Thoughts on History - Japan's Victory in the Japanese-Russian War

Previously posted on Facebook

Two years ago, I couldn't have cared less what the Japanese-Russian war of 1904-1905 was and what it meant.

While reading and researching Four Immigrants Manga, however, I learned that the Japanese victory in the war meant a great deal of pride for an Asian nation that was trying to prove its might in the face of Western super-powers. And I thought, "I get that. How cool for the Japanese at that time to feel proud of that victory." A sort of "We've finally arrived; we'll finally be taken seriously" kind of moment.

But while reading Quiet Odyssey, a first-hand account of Mary Paik Lee - a first-generation Korean immigrant who came to the US in 1904, that thought has been colored differently. In her memoirs, Lee explains that her family fled Korea in order to escape the Japanese in the aftermath of the Japanese-Russian war. The Japanese victory had opened the door for Japanese occupation of the Korean Peninsula, thus leading to nearly half-a-century of devastating violence against and oppression of the Korean people. This leads to the Pacific events of World War II, which leads to the splitting of Korea along the 38th parallel, which leads to the Korean War, which leads directly to the hardships of my parents - both born just a year before the Korean War began.

Which leads eventually to their desire for a better life in the States, which somehow, oddly enough, leads to my existence.

(Incidentally, all this also leads to the recent Sony Pictures fiasco - not my parents' hardships or me being born, but the stuff before that.)

This simultaneously blows my mind and hurts it. Because we want these things to be easy narratives. We want things to be obviously good or obviously bad. Or at least mostly one or the other. But it almost feels like cause-and-effect just goes on automatic, and it doesn't come with a predetermined meaning. I read into it the meaning I can gather, and the danger is that I will fail to realize that every story doesn't just have another side, but has perhaps an infinite number of sides.

There's also a danger in forgetting that I am not an objective observer of history's chains of events. That I come to it with my well-thought reasoning, my less-well-thought speculations, and my unconsciously active prejudices.

For the record, this is not me being angry at the Japanese or trying to place blame ("After all, I have Japanese friends!" wink-wink). I think it's just another instance of awe in the face of history's complexity.

Now... if I could just make a musical out of all this...

The TYA Multicultural Connection to Children’s Books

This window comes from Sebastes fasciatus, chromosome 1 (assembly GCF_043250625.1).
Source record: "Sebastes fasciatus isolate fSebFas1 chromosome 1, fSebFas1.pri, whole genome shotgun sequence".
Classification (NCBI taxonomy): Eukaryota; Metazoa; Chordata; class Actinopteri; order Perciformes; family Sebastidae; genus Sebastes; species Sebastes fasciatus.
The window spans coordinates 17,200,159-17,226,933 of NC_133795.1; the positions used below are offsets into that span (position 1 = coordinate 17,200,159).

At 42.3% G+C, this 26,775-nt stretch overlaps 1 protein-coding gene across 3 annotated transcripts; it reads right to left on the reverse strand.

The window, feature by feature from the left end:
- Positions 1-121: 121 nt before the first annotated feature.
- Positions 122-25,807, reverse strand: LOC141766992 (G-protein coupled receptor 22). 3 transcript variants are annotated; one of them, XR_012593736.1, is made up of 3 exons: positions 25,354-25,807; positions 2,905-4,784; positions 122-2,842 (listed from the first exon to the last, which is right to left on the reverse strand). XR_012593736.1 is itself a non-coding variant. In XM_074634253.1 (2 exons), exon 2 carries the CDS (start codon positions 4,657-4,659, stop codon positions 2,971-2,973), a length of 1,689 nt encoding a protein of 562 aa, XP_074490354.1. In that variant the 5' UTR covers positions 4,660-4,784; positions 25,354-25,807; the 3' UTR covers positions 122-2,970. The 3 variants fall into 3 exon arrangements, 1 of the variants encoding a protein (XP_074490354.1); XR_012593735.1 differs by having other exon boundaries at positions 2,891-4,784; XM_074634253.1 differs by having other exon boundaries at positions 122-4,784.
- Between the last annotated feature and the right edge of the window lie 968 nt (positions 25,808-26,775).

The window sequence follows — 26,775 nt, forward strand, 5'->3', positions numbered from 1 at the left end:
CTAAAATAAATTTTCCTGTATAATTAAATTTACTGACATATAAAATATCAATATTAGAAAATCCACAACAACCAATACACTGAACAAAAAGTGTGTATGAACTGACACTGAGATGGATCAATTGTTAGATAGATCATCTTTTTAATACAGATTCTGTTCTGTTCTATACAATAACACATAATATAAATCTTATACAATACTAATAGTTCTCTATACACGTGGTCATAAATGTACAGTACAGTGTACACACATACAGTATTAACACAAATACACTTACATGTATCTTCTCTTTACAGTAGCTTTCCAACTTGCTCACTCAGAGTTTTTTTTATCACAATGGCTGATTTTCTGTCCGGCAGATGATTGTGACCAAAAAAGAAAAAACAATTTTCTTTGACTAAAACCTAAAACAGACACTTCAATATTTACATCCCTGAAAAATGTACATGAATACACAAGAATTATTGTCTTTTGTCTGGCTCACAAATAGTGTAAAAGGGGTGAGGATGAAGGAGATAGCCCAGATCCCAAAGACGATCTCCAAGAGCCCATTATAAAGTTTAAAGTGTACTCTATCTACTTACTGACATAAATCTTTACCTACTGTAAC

I was recently invited to write a blog post for the Theatre for Young Audiences Blog. Here is the text of the blog:

The TYA Multicultural Connection to Children's Books

As a writer of musicals, I am often drawn to books or written stories for inspiration. My first show Tales of Olympus was based on Greek mythology, my second show The Song of the Nightingale used a Hans Christian Andersen fairy tale as its source material, and my last show was a musical adaptation of Grace Lin’s Where the Mountain Meets the Moon. My next two projects also pull their inspiration from books. Books are the most appealing source material for me because, unlike visual media such as film, there isn’t already an idea of what the universe of the story should look like. Even though vivid illustrations might accompany certain written stories, for me they serve primarily as a starting point for what a theatrical adaptation of that work could look like.

Looking at the season line-ups of many non-profit TYA companies in America, it is clear that books and written stories are the source of most of the work that we produce. This makes sense because our audiences often want to see something that is familiar, even beloved, on our stages. And yet, oddly enough, this is part of the problem we face as theatres trying to embrace multiculturalism. Earlier this year, I heard a KQED Forum discussion on the topic of diversity in children’s books. The Cooperative Children’s Book Center reported that of the 3200 children’s books that were published in 2013, only 6% featured a character of color. Read that again: 6%. This does not reflect the diversity of America. This means that books from which TYA companies want to create new works skew towards the ethnic majority in our culture. If only 6% of children’s books feature characters of color, then that percentage will most likely be transferred to our stages.

This troubles me for two reasons. One: It limits the level of empathy that we can introduce to children. Two: It keeps children who don’t identify as belonging to the majority in the realm of the “other.”

On the first point, theatre companies of all stripes tout empathy as one of the most important experiences we offer our audiences. I would argue, though, that this is only as true as the diversity of stories we choose to tell. If the stories we tell in our theatres are “about-the-majorities-for-the-majorities,” we are missing opportunities for children to relate to cultures other than their own. The depth of empathy we encourage them to experience will be limited to the culture they already know. If, however, we give them an opportunity to relate to characters from different cultures, it can help broaden their knowledge of the human experience. This not only teaches them the richness of cultures that exist outside their own, but that the people within those cultures experience hopes, obstacles and emotions just like any other human being.